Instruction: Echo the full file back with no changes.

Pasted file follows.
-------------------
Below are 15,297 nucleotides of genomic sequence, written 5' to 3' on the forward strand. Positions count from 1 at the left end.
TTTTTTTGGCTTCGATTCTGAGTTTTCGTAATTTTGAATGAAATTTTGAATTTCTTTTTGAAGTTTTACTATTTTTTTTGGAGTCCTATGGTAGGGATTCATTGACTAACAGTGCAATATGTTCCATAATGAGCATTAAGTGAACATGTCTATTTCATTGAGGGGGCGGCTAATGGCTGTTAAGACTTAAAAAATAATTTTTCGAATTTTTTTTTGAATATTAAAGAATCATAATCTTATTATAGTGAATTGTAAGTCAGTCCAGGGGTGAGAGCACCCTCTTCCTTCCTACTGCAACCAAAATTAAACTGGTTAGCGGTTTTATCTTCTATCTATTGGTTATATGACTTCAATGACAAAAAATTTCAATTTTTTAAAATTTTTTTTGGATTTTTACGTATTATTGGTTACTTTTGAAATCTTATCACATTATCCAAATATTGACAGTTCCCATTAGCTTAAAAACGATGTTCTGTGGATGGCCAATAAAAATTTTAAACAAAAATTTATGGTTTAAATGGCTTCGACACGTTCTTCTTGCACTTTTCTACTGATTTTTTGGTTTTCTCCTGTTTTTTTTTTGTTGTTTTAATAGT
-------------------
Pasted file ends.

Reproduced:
Below are 15,297 nucleotides of genomic sequence, written 5' to 3' on the forward strand. Positions count from 1 at the left end.
TTTTTTTGGCTTCGATTCTGAGTTTTCGTAATTTTGAATGAAATTTTGAATTTCTTTTTGAAGTTTTACTATTTTTTTTGGAGTCCTATGGTAGGGATTCATTGACTAACAGTGCAATATGTTCCATAATGAGCATTAAGTGAACATGTCTATTTCATTGAGGGGGCGGCTAATGGCTGTTAAGACTTAAAAAATAATTTTTCGAATTTTTTTTTGAATATTAAAGAATCATAATCTTATTATAGTGAATTGTAAGTCAGTCCAGGGGTGAGAGCACCCTCTTCCTTCCTACTGCAACCAAAATTAAACTGGTTAGCGGTTTTATCTTCTATCTATTGGTTATATGACTTCAATGACAAAAAATTTCAATTTTTTAAAATTTTTTTTGGATTTTTACGTATTATTGGTTACTTTTGAAATCTTATCACATTATCCAAATATTGACAGTTCCCATTAGCTTAAAAACGATGTTCTGTGGATGGCCAATAAAAATTTTAAACAAAAATTTATGGTTTAAATGGCTTCGACACGTTCTTCTTGCACTTTTCTACTGATTTTTTGGTTTTCTCCTGTTTTTTTTTTGTTGTTTTAATAGT